“The original premise of the internet was democratisation of everything but –let’s be honest- the opposite is happening. A few large companies own the bulk of the most important software used nowadays and have profited immensely of the internet, that was basically all built on open source technology.”
FreedomLab Campus resident Erwin Blom points out the –quite substantial- issue that, in a way, lies underneath the introduction of Stek, a platform that makes installing, hosting and updating open source tools a one click experience. The initiative of Fast Moving Targets with two partners wants to make good software available to a non tech savvy audience.
Erwin Blom is what you could call, an internet veteran. Since 1994 he has been grasped by the enormous potential of this, then emerging, networking technology. As a journalist, he felt enormously attracted to the digital possibilities to get stories across and mobilize the power of a crowd. Later, at Dutch broadcasting company VPRO, for many years he was head of digital innovation and has since used his knowledge and experience to help others understand, use and innovate within this domain with his company Fast Moving Targets. But there’s one thing he never was nor became, a ‘techie’.
OS for the crowd
Blom: “And that can be quite frustrating. There’s a lot of great open source stuff out there but without technical skills it’s hard to install and hard to play a part in the development of it. I think it would be of huge value if ‘regular’ people could contribute more. Give direct user feedback and work together with tech developers to build something valuable. Make things more user friendly, which could make sure open source becomes available for larger crowds.”
“But” Erwin explains, “for the introduction of Stek to the outside world, i.e. for the regular user, all this ‘open source’-business isn’t even the most important story to market the products. The open source tools Stek will host will mainly be marketed for their distinct user friendly-ness, reliability and for their relatively low costs. We will pay a lot of attention to how to’s and templates for ways of working.”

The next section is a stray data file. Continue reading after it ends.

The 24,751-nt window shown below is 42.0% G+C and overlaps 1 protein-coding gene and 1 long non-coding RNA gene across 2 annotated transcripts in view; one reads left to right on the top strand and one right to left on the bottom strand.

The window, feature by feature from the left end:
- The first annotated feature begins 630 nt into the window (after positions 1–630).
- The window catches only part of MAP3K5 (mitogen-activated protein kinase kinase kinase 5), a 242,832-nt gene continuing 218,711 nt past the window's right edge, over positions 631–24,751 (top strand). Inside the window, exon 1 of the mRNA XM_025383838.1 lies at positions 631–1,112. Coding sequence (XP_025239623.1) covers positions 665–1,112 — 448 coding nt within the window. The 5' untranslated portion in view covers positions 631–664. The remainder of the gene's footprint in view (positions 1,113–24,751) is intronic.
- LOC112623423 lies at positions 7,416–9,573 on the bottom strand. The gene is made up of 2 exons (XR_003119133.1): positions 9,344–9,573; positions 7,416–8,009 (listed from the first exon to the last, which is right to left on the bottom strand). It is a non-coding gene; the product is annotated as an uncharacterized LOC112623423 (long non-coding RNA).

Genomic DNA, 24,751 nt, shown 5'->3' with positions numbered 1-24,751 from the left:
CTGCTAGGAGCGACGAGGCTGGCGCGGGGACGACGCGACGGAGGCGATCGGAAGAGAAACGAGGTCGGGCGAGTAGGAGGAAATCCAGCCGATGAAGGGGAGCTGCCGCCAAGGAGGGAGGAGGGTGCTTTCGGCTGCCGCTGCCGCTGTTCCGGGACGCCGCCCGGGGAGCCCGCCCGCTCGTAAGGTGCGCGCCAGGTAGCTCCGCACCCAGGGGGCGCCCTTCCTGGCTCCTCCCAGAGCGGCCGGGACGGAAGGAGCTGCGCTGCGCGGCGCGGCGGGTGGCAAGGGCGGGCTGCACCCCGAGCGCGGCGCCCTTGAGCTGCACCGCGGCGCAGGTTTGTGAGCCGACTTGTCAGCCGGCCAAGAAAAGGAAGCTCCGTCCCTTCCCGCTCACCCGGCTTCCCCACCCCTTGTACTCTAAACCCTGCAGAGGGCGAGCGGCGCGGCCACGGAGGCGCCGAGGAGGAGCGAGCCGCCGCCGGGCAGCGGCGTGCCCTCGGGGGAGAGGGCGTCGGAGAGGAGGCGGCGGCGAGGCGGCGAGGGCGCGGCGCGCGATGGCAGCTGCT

OS as business
The ‘open source’ backstory, will just be ‘a beneficial side effect’ for the average Joe. Stek is starting with blog software Ghost and communication and productivity tools comparable to Slack and Trello. And, yes, users will still have to pay, because hosting costs money. But also, open source doesn’t mean you can’t make money. “A lot of the successful open source tools like for example WordPress have a free version and a paid hosted version. You can make money and give away your software at the same time. At VPRO it was almost a practical joke to our director that everything we were setting up was ‘given away for free’ as open source software. I always replied: ‘And we are profiting from it, in many ways.’
Blom is very well aware of the fact that open source doesn’t solve all problems either: ‘You need an active community, there’s no guarantees in that respect. But at least it will always be out there, even when no one’s actively developing it. It is sustainable software.” Always the critical journalist, he’s also not that fond of ‘the trendiness of every other business claiming to have ‘a purpose’. “In the end, everyone’s trying to make a good living and that’s just fine.” So maybe Erwin would never use the word ‘purpose’ himself, yet it seems he does have one when he talks about Stek: “A few large companies have profited immensely of the internet, that was basically all built on open source technology. I believe you should feel morally responsible to give back, to make the world -of software- better.”